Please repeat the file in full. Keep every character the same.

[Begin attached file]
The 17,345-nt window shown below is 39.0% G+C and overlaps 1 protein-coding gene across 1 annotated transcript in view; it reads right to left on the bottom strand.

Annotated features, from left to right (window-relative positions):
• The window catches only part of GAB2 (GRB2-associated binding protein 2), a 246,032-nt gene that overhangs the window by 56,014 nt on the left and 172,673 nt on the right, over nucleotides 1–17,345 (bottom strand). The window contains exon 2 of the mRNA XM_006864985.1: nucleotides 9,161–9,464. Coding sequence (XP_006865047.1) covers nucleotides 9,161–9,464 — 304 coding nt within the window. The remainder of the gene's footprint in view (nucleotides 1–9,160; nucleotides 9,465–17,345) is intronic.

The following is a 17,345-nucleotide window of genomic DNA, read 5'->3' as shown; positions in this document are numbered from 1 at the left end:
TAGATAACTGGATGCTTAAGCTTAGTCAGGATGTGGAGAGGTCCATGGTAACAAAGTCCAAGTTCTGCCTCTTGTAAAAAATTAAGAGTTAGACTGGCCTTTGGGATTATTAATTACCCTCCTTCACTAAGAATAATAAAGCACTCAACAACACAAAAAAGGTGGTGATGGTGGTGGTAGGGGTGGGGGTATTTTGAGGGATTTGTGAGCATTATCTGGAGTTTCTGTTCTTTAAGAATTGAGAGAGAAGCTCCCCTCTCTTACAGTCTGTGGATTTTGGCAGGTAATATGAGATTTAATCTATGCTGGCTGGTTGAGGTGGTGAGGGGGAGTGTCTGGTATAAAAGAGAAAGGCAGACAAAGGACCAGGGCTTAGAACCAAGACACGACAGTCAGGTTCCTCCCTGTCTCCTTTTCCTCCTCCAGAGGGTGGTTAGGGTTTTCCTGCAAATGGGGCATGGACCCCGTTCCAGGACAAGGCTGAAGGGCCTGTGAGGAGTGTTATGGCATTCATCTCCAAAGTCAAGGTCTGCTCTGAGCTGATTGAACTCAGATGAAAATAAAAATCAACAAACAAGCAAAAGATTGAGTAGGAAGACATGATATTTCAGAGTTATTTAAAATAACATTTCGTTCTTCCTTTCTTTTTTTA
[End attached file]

The 17,345-nt window shown below is 39.0% G+C and overlaps 1 protein-coding gene across 1 annotated transcript in view; it reads right to left on the bottom strand.

Annotated features, from left to right (window-relative positions):
• The window catches only part of GAB2 (GRB2-associated binding protein 2), a 246,032-nt gene that overhangs the window by 56,014 nt on the left and 172,673 nt on the right, over nucleotides 1–17,345 (bottom strand). The window contains exon 2 of the mRNA XM_006864985.1: nucleotides 9,161–9,464. Coding sequence (XP_006865047.1) covers nucleotides 9,161–9,464 — 304 coding nt within the window. The remainder of the gene's footprint in view (nucleotides 1–9,160; nucleotides 9,465–17,345) is intronic.

The following is a 17,345-nucleotide window of genomic DNA, read 5'->3' as shown; positions in this document are numbered from 1 at the left end:
TAGATAACTGGATGCTTAAGCTTAGTCAGGATGTGGAGAGGTCCATGGTAACAAAGTCCAAGTTCTGCCTCTTGTAAAAAATTAAGAGTTAGACTGGCCTTTGGGATTATTAATTACCCTCCTTCACTAAGAATAATAAAGCACTCAACAACACAAAAAAGGTGGTGATGGTGGTGGTAGGGGTGGGGGTATTTTGAGGGATTTGTGAGCATTATCTGGAGTTTCTGTTCTTTAAGAATTGAGAGAGAAGCTCCCCTCTCTTACAGTCTGTGGATTTTGGCAGGTAATATGAGATTTAATCTATGCTGGCTGGTTGAGGTGGTGAGGGGGAGTGTCTGGTATAAAAGAGAAAGGCAGACAAAGGACCAGGGCTTAGAACCAAGACACGACAGTCAGGTTCCTCCCTGTCTCCTTTTCCTCCTCCAGAGGGTGGTTAGGGTTTTCCTGCAAATGGGGCATGGACCCCGTTCCAGGACAAGGCTGAAGGGCCTGTGAGGAGTGTTATGGCATTCATCTCCAAAGTCAAGGTCTGCTCTGAGCTGATTGAACTCAGATGAAAATAAAAATCAACAAACAAGCAAAAGATTGAGTAGGAAGACATGATATTTCAGAGTTATTTAAAATAACATTTCGTTCTTCCTTTCTTTTTTTA